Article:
With the New South Wales solar feed-in tariff to drop by 44% this financial year, the glory days of feed-in tariffs could be behind us. But at what point do we stop to count the social cost (i.e. the environmental displacement)? 

Rooftop solar subsidies in Australia - Opposition Leader Bill Shorten
Rooftop solar subsidies in Australia – Opposition Leader Bill Shorten (source: Wikipedia)

The 398 page report has ‘produced vital ammunition to reform energy’, has been ‘hijacked by zealots’ and doesn’t justify the building of new coal-fired power stations, depending on who you ask. About an hour ago Bill Shorten admitted he hasn’t read the ACCC report yet so it’ll be interesting to see what his thoughts are. Certainly just early days for this conversation, but it’s good to see Australia talking about our energy future and trying to come up with a plan. Watch this space!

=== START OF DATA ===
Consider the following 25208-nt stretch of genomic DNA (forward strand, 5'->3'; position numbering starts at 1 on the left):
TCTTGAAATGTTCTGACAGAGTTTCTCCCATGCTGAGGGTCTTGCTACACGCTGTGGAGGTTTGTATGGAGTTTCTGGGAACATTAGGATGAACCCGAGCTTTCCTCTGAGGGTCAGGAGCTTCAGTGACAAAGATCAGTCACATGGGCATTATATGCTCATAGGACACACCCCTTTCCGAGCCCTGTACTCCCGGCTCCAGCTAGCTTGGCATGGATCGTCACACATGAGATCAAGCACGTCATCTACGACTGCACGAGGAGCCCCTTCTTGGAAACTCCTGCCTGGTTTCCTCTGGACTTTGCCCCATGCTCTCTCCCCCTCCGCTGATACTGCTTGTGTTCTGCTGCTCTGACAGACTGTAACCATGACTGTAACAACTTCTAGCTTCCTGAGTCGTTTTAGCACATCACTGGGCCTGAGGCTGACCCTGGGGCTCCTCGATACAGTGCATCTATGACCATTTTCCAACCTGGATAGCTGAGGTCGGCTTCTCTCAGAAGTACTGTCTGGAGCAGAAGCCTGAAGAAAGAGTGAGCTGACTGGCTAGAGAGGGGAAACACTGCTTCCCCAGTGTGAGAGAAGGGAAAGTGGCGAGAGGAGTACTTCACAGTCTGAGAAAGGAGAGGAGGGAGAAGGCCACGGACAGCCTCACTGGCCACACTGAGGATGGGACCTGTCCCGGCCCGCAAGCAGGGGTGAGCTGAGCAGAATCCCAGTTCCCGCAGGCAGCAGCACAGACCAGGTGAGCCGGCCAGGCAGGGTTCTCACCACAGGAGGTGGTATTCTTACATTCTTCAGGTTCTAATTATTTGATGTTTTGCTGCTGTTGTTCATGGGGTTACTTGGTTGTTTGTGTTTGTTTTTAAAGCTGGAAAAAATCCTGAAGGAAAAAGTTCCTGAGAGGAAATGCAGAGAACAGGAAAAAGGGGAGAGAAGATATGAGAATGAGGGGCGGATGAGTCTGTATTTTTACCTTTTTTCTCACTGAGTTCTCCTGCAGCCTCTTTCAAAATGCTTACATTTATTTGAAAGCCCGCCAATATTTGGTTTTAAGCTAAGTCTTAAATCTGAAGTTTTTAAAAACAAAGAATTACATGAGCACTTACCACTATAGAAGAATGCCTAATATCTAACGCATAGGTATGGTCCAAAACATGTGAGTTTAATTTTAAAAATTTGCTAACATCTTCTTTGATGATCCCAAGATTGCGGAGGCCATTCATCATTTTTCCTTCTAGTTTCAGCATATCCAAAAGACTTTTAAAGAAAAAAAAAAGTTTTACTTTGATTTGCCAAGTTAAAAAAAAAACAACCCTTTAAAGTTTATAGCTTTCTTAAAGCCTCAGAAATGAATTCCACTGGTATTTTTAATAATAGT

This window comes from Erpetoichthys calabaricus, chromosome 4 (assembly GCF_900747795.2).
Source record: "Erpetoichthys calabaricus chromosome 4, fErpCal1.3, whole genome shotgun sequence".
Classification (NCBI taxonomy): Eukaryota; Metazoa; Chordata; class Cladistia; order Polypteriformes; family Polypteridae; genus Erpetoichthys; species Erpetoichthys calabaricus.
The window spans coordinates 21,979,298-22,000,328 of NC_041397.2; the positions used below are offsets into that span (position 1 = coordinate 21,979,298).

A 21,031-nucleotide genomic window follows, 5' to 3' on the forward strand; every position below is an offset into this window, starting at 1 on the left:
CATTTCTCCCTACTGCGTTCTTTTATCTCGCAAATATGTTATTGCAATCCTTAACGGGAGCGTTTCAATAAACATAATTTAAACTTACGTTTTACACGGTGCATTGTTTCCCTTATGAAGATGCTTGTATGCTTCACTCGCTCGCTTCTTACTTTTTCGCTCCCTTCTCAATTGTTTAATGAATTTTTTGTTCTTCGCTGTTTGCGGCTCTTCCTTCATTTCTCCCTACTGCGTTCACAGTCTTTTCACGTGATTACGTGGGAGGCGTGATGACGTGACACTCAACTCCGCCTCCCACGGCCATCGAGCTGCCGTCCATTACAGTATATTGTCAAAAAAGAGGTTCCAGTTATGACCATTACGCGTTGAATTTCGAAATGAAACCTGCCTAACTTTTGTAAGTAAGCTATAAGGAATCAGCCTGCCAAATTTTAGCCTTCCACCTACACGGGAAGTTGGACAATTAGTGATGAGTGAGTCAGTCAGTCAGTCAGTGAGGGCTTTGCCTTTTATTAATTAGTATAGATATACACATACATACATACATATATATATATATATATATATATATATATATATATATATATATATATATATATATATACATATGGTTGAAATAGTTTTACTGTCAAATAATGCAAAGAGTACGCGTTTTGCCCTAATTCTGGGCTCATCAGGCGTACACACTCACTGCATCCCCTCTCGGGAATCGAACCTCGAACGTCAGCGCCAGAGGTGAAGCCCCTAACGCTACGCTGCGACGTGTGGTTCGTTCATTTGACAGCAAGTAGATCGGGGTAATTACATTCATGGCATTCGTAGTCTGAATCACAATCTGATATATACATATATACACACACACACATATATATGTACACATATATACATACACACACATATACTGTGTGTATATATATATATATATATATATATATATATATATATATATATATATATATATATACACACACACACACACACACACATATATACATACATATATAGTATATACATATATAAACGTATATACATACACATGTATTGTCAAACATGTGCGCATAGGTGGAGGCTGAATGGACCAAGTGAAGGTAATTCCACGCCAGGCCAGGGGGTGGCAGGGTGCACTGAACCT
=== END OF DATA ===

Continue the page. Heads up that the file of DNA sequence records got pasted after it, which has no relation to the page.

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Solar Battery Storage could rise 10x – AEMO

The latest Electricity Statement of Opportunities by the Australian Energy Market Operator (AEMO) forecasts a potential 10x increase in solar battery storage uptake. The statement of operations is produced annually by AEMO and helps them plan for projected installation of solar panels, batteries, and their capacity as the technology increases and Australia continues its march towards our Renewable Energy Target for 2030.

Solar Battery Storage and the AEMO

Solar Battery Storage (source: AEMO/RenewEconomy)
Solar Battery Storage (source: AEMO/RenewEconomy)

AEMO’s 2017 Electricity Statement of Opportunities helps us project the next 10 years of energy generation and runs simulations for different scenarios (changes in solar battery technology or peak demand, for example). It’s worth reading the whole thing but here are some interesting tidbits we picked up around the place: